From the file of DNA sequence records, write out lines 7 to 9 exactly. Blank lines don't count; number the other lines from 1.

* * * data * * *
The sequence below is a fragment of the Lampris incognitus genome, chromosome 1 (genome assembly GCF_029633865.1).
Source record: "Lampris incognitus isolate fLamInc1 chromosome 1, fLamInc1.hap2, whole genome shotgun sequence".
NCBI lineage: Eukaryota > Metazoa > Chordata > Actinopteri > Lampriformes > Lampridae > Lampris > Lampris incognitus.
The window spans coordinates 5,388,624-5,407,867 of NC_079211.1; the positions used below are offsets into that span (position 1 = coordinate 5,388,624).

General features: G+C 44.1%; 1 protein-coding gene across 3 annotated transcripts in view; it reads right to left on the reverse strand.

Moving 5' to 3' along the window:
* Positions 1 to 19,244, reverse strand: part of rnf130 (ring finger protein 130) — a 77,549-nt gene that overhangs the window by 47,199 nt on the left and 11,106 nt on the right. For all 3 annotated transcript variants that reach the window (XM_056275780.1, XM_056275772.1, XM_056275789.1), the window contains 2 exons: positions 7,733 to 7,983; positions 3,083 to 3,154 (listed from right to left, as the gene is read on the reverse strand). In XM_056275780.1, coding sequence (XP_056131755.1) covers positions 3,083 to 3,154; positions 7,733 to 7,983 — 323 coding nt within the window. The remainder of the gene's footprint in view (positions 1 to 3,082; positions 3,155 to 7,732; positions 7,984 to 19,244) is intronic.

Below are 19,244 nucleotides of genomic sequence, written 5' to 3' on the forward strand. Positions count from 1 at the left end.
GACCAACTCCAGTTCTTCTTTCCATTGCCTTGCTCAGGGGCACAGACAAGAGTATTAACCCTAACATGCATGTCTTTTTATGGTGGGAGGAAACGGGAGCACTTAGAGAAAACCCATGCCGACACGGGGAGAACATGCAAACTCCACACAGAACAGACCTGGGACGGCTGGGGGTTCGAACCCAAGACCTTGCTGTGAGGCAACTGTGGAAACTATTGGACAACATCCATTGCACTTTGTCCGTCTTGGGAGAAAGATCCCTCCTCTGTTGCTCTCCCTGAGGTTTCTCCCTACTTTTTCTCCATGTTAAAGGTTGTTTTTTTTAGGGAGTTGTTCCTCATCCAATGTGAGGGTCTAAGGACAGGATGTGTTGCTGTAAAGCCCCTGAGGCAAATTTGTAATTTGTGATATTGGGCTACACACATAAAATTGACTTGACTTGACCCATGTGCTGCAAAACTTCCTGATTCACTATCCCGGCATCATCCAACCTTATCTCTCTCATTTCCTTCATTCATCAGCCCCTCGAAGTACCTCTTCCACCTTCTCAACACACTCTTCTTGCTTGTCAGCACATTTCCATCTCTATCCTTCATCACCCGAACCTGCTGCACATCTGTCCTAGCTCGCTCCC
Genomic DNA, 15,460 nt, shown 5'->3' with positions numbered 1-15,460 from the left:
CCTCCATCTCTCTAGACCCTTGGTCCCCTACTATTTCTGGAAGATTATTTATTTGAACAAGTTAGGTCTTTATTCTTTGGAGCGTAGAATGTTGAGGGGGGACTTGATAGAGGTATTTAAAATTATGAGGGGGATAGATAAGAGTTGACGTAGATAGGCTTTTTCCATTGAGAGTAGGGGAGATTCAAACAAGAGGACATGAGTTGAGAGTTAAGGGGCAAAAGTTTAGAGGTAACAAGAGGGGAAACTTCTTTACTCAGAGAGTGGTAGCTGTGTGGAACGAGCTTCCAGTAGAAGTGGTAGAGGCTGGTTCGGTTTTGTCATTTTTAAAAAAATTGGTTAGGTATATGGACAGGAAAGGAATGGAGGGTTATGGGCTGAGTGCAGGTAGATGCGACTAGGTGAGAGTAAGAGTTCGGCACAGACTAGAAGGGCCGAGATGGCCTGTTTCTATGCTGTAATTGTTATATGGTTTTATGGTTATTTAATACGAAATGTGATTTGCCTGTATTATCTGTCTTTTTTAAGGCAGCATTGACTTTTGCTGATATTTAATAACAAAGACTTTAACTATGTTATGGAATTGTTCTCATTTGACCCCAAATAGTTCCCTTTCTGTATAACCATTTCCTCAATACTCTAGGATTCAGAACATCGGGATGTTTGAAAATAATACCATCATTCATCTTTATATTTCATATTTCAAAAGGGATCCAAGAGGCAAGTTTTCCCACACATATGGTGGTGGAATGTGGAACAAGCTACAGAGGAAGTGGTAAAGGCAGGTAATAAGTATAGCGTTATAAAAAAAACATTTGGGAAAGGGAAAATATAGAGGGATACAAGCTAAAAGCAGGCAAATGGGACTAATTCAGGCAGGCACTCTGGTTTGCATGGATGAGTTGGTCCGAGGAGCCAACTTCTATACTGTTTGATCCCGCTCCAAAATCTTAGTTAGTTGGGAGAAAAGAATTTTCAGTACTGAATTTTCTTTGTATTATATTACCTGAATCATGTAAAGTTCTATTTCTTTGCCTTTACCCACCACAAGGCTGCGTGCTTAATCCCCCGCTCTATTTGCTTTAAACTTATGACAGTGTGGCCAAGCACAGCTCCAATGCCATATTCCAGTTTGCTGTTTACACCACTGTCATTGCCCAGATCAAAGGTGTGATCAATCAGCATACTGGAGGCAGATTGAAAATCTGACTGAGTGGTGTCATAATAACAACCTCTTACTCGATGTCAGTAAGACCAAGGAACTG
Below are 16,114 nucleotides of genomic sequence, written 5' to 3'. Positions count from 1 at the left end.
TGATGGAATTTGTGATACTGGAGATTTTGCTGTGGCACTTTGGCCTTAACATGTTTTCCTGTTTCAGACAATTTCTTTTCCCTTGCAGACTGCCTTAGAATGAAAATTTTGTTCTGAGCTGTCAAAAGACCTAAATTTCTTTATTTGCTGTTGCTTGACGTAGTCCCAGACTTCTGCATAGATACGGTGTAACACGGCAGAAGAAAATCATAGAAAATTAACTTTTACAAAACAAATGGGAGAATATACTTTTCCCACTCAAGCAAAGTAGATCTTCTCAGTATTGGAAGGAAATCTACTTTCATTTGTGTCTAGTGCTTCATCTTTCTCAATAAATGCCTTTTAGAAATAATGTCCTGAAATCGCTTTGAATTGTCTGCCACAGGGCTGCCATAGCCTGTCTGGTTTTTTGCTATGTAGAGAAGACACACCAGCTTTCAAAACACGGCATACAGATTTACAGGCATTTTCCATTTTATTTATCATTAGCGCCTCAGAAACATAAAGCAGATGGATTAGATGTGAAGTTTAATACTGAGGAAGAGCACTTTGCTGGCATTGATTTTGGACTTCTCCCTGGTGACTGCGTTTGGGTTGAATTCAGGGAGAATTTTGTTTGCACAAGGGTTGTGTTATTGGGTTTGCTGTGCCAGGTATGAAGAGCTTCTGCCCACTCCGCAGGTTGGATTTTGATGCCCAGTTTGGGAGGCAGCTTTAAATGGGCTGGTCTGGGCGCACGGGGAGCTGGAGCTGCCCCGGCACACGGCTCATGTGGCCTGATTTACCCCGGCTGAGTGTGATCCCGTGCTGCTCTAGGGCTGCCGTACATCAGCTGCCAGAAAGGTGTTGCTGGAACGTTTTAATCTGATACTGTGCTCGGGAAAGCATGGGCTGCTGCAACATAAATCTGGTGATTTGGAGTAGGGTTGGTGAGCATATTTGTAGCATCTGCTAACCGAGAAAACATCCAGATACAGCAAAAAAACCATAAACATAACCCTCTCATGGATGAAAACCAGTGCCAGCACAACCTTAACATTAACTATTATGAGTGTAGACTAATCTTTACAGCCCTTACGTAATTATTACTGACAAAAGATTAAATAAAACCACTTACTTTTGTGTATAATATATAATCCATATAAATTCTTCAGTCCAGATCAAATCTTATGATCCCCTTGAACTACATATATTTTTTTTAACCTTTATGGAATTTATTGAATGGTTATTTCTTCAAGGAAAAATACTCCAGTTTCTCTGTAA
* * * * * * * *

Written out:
* Positions 1 to 19,244, reverse strand: part of rnf130 (ring finger protein 130) — a 77,549-nt gene that overhangs the window by 47,199 nt on the left and 11,106 nt on the right. For all 3 annotated transcript variants that reach the window (XM_056275780.1, XM_056275772.1, XM_056275789.1), the window contains 2 exons: positions 7,733 to 7,983; positions 3,083 to 3,154 (listed from right to left, as the gene is read on the reverse strand). In XM_056275780.1, coding sequence (XP_056131755.1) covers positions 3,083 to 3,154; positions 7,733 to 7,983 — 323 coding nt within the window. The remainder of the gene's footprint in view (positions 1 to 3,082; positions 3,155 to 7,732; positions 7,984 to 19,244) is intronic.

Below are 19,244 nucleotides of genomic sequence, written 5' to 3' on the forward strand. Positions count from 1 at the left end.
GACCAACTCCAGTTCTTCTTTCCATTGCCTTGCTCAGGGGCACAGACAAGAGTATTAACCCTAACATGCATGTCTTTTTATGGTGGGAGGAAACGGGAGCACTTAGAGAAAACCCATGCCGACACGGGGAGAACATGCAAACTCCACACAGAACAGACCTGGGACGGCTGGGGGTTCGAACCCAAGACCTTGCTGTGAGGCAACTGTGGAAACTATTGGACAACATCCATTGCACTTTGTCCGTCTTGGGAGAAAGATCCCTCCTCTGTTGCTCTCCCTGAGGTTTCTCCCTACTTTTTCTCCATGTTAAAGGTTGTTTTTTTTAGGGAGTTGTTCCTCATCCAATGTGAGGGTCTAAGGACAGGATGTGTTGCTGTAAAGCCCCTGAGGCAAATTTGTAATTTGTGATATTGGGCTACACACATAAAATTGACTTGACTTGACCCATGTGCTGCAAAACTTCCTGATTCACTATCCCGGCATCATCCAACCTTATCTCTCTCATTTCCTTCATTCATCAGCCCCTCGAAGTACCTCTTCCACCTTCTCAACACACTCTTCTTGCTTGTCAGCACATTTCCATCTCTATCCTTCATCACCCGAACCTGCTGCACATCTGTCCTAGCTCGCTCCC